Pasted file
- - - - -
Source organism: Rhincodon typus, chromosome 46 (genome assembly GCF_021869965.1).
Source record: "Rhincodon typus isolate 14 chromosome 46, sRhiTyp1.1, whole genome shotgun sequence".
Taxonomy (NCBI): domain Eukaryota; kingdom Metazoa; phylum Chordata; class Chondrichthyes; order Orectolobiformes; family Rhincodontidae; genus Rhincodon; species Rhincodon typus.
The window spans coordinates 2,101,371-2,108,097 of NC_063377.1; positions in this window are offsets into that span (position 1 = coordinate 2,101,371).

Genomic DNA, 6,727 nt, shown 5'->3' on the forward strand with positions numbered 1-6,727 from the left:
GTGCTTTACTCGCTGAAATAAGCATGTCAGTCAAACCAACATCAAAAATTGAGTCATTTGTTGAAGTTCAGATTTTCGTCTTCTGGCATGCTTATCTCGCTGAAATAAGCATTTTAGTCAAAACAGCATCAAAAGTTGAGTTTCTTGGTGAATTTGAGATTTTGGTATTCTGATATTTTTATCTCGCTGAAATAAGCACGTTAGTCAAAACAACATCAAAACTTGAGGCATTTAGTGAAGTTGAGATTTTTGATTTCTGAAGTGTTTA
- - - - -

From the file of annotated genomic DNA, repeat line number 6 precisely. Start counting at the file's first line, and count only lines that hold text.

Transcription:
GTGCTTTACTCGCTGAAATAAGCATGTCAGTCAAACCAACATCAAAAATTGAGTCATTTGTTGAAGTTCAGATTTTCGTCTTCTGGCATGCTTATCTCGCTGAAATAAGCATTTTAGTCAAAACAGCATCAAAAGTTGAGTTTCTTGGTGAATTTGAGATTTTGGTATTCTGATATTTTTATCTCGCTGAAATAAGCACGTTAGTCAAAACAACATCAAAACTTGAGGCATTTAGTGAAGTTGAGATTTTTGATTTCTGAAGTGTTTA